The next murder that shook India occurred not in bustling Bombay or Delhi or even Simla—but in the backlanes of Lahore. At around 2 pm on April 6, 1929, a 40-year-old small-time publisher called Rajpal was sitting in his bookshop when he was stabbed by a pyjama-clad young Muslim intruder. His death sent tremors across India—from the Northwest Frontier Province to Madras, from Delhi and Bombay to Calcutta, dividing the country irrevocably into Hindus and Muslims.
Newspapers spared no detail: the wailing wife and children, the murderer caught in an exciting chase, armoured cars patrolling the streets, the funeral delayed because the Arya Samajists insisted on taking a route through the most crowded lanes, the people thronging balconies and roads, showering scented water and flowers on the funeral procession....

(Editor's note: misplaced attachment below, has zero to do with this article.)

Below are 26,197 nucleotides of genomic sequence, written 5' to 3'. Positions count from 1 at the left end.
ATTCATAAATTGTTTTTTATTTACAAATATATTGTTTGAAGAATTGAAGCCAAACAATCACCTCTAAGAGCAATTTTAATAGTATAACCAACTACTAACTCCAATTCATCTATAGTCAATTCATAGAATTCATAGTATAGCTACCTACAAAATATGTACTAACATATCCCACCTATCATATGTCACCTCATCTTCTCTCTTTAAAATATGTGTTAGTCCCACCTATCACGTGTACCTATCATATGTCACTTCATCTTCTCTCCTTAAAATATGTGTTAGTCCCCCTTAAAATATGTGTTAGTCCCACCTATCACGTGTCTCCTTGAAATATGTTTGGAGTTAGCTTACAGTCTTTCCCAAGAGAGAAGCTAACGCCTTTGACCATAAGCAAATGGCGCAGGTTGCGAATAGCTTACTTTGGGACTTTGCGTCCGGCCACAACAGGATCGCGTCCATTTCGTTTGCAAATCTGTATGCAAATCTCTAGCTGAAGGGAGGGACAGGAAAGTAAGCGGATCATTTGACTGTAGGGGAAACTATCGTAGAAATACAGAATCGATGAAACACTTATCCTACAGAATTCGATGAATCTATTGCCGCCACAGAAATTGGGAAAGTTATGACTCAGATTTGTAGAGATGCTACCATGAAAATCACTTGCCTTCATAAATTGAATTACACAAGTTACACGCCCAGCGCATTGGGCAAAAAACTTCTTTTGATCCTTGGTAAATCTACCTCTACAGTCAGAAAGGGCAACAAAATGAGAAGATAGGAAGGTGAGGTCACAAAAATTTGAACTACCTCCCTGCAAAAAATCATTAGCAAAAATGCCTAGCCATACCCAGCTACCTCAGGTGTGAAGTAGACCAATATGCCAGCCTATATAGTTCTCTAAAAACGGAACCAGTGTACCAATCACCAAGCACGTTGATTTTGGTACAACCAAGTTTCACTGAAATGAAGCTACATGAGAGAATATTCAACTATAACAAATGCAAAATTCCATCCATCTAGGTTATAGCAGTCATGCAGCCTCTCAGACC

The murder even overshadowed Bhagat Singh’s shooting spree in Delhi’s legislative assembly the following day, led to cancellation of a procession to celebrate the National Day, and for weeks was the sole topic of discussion. Rajpal’s only claim to fame was that he wrote and self-published an inflammatory pamphlet three years back under the provocative title of Rangila Rasul. It lead to a lengthy legal battle which Rajpal, incredibly, won in the high court, leading to a country-wide Rangila Rasul agitation by Muslims. The murder reflected the lengthening walls between Hindus and Muslims, with Hindu leaders belligerently demanding that every Muslim leader publicly condemn the murderer, Ilamuddin Din. For weeks, it was as if two public discourses were going on simultaneously: one about what was being said in the British parliament about the bombings in the assembly, and another addressing the Indians’ real preoccupation: where do you stand on Rajpal’s murder?